Early enrollment numbers are in for Fall 2022 - just in time for Early Decision and Action deadlines for the class of 2023. And while early reports had experts hopeful that we’d see a rebound after the steep two-year decline in the wake of the pandemic, it appears that the overall enrollment rate has once again decreased for the fifth semester since fall 2020.
The National Student Clearinghouse Research Center reports a 1.1% decrease in enrollment, which is the closest the enrollment rate has been since pre-pandemic. And while that’s good news, experts are concerned that those high school graduates who didn’t enroll in the last two years are not coming back.
Another looming concern is the “enrollment cliff of 2025” - when demographers predict a decrease in the traditional college-age population. As a result of the recession in 2008, the birth rate took a nosedive and hasn’t rebounded since, leaving some experts to predict an estimated 15% decrease in college freshmen starting in 2025. This, plus the lost students of COVID, sky-rocketing costs of higher education in a challenging economy, and more high school graduates questioning the value of a college education will result in even more financial strain for smaller, less-selective schools, and will likely start to impact larger and more popular four-year colleges and universities as well.
In order to combat this troubling enrollment trend, it’s not enough to try to compete for the shrinking number of graduating high school students. Institutions will need new strategies to attract those groups of previously underserved or non-traditional students in hopes to win them back to enrolling in higher education.
Whether impacted by financial restraints, process headaches, or time constraints, small universities and community colleges would be wise to talk to potential students experiencing these barriers and use the insights discovered to develop new strategies to alleviate these common pain points. Some potential ideas include:
Offering dual enrollment opportunities. Many high school students take advanced placement or honor level courses at local state or community colleges during their time in high school, but these credits are not always accepted at universities. Allowing these credits to count toward a degree will encourage students to consider enrolling and will also alleviate some of the financial strain. College advisors could work directly with high school advisors to clearly identify classes that aid in a student’s path toward a degree of interest so they could begin earning college credits that count earlier in their education.
Attracting more adult learners. Most adults looking to transition to a higher-paying career do not have the luxury of dropping everything for the two to four years it takes to earn an associate's or bachelor's degree. However, research has shown that many stackable credentials or certifications don’t necessarily increase wages significantly. Including shorter-term programs that accelerate skills training - while also ensuring that students can earn industry-recognized credentials required for higher salaries - will draw more adult learners to pursue a secondary education. Providing even more flexibility, like childcare services, evening classes, and programs to find jobs after completion will show that support for these non-traditional college students.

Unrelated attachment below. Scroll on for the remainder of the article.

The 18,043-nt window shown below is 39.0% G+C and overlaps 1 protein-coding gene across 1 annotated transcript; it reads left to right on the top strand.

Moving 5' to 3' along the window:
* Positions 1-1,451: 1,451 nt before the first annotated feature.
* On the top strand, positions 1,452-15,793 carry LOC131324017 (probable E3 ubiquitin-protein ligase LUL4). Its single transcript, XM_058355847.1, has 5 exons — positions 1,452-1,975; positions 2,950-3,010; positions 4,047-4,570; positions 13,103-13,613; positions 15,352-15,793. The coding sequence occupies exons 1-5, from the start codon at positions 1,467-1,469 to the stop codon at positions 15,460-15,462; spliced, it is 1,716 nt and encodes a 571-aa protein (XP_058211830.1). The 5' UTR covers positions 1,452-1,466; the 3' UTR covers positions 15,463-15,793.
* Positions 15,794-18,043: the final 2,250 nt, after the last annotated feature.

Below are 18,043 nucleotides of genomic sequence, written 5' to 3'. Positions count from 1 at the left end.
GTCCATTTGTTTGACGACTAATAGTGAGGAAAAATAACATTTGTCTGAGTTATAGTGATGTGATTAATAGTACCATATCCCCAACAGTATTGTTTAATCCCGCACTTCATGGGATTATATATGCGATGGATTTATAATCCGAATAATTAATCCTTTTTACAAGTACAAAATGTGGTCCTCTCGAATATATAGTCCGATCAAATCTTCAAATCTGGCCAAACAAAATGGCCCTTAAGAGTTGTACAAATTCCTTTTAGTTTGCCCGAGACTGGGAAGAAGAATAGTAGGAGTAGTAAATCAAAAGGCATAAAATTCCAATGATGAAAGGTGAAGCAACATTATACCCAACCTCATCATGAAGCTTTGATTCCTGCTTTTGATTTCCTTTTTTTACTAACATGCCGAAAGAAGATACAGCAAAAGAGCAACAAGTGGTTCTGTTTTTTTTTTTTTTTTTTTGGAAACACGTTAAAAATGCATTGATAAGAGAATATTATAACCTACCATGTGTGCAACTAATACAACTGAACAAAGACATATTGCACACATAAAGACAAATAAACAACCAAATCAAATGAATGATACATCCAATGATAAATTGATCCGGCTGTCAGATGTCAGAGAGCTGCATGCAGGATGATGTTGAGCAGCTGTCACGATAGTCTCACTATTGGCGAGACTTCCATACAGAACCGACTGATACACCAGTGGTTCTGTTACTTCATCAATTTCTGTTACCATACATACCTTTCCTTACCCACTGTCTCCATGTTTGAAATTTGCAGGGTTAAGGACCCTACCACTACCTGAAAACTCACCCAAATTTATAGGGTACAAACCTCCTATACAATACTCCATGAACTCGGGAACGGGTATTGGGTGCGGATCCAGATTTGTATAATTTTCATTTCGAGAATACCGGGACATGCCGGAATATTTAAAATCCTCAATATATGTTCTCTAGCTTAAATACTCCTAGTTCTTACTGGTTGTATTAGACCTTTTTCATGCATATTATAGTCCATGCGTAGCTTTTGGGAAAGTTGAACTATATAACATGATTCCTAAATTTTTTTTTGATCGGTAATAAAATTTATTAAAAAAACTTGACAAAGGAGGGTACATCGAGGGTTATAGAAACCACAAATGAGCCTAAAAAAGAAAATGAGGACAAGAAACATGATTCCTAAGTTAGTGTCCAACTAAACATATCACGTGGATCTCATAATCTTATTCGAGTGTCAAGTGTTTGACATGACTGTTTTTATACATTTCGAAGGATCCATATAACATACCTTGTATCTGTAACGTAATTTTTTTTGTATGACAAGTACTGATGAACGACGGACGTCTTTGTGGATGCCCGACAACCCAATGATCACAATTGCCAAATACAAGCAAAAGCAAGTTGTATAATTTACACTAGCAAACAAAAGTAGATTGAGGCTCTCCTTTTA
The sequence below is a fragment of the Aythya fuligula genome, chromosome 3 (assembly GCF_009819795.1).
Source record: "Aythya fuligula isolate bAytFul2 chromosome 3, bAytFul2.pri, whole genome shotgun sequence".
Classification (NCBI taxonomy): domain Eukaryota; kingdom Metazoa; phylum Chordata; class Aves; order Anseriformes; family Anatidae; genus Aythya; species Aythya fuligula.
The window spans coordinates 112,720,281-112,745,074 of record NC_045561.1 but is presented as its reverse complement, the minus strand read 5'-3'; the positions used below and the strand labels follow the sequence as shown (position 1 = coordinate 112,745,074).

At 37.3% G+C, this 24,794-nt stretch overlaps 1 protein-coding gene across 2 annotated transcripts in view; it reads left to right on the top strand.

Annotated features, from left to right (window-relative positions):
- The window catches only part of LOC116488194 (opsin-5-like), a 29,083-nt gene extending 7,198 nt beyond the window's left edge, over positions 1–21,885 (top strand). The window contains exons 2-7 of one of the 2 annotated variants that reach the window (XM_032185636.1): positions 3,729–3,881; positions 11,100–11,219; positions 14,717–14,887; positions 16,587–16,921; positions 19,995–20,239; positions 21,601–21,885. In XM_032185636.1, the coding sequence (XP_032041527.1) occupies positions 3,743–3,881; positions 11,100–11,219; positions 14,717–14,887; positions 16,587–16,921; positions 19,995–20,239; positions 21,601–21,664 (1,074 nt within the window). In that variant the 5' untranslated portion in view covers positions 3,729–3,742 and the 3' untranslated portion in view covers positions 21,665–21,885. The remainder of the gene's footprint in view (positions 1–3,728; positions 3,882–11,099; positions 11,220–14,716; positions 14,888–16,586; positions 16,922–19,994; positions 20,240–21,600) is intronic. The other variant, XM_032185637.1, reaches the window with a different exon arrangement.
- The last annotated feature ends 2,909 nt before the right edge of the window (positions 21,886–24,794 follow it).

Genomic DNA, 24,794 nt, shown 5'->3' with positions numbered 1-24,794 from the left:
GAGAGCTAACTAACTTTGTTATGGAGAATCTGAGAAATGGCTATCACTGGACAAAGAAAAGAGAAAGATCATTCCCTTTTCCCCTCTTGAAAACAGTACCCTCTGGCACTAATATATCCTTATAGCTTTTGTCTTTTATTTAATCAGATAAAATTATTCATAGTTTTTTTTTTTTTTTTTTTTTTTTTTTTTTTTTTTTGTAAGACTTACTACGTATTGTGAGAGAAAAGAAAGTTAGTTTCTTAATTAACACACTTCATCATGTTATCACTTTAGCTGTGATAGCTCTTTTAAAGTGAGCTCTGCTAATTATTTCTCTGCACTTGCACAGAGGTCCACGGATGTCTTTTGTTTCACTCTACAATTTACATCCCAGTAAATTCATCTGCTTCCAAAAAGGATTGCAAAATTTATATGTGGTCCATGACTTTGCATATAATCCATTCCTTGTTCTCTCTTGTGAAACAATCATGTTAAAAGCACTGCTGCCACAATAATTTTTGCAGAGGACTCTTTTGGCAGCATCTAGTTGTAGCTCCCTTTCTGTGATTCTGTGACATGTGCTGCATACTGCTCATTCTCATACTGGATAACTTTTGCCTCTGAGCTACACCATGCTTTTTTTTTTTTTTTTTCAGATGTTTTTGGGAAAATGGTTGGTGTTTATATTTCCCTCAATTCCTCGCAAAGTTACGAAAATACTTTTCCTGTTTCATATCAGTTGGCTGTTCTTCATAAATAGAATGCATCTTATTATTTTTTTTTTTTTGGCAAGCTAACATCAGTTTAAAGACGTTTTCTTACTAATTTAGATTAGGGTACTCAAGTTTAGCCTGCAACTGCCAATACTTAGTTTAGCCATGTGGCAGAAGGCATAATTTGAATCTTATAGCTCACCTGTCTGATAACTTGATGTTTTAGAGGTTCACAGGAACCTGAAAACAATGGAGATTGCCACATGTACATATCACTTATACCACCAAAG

Partnerships between larger universities and community colleges. Making it easier for students to transfer between schools will prevent the chance of enrollment drop-off, which is often seen with students with lower household incomes. One great example of this is the partnership between George Mason University and Northern Virginia Community College (NOVA), where students apply to both institutions at the same time and once enrolled, have a specialized curriculum that ensures all credits toward their desired degree easily transfer. As a result, NOVA reports steady enrollment rates while George Mason has seen above-average increases thanks to this partnership.
Collaborations with companies. Offering a similar program as the above but between universities and businesses could give students a clearer path to securing a position after graduation and reinforce the benefits of paying for a secondary education. Additionally, institutions could work with companies to better align their offerings with today’s most in-demand jobs. Students would waste less time and money ensuring they have the proper requirements to secure a position in their desired field.
These are just a few of the ideas that universities could utilize to achieve more enrollments, but - as we always say at Vennli - it’s your customer that knows best. We can help you create a custom survey to gather data directly from these lost, potential college students that will give you the actionable insights you need to help you increase enrollment.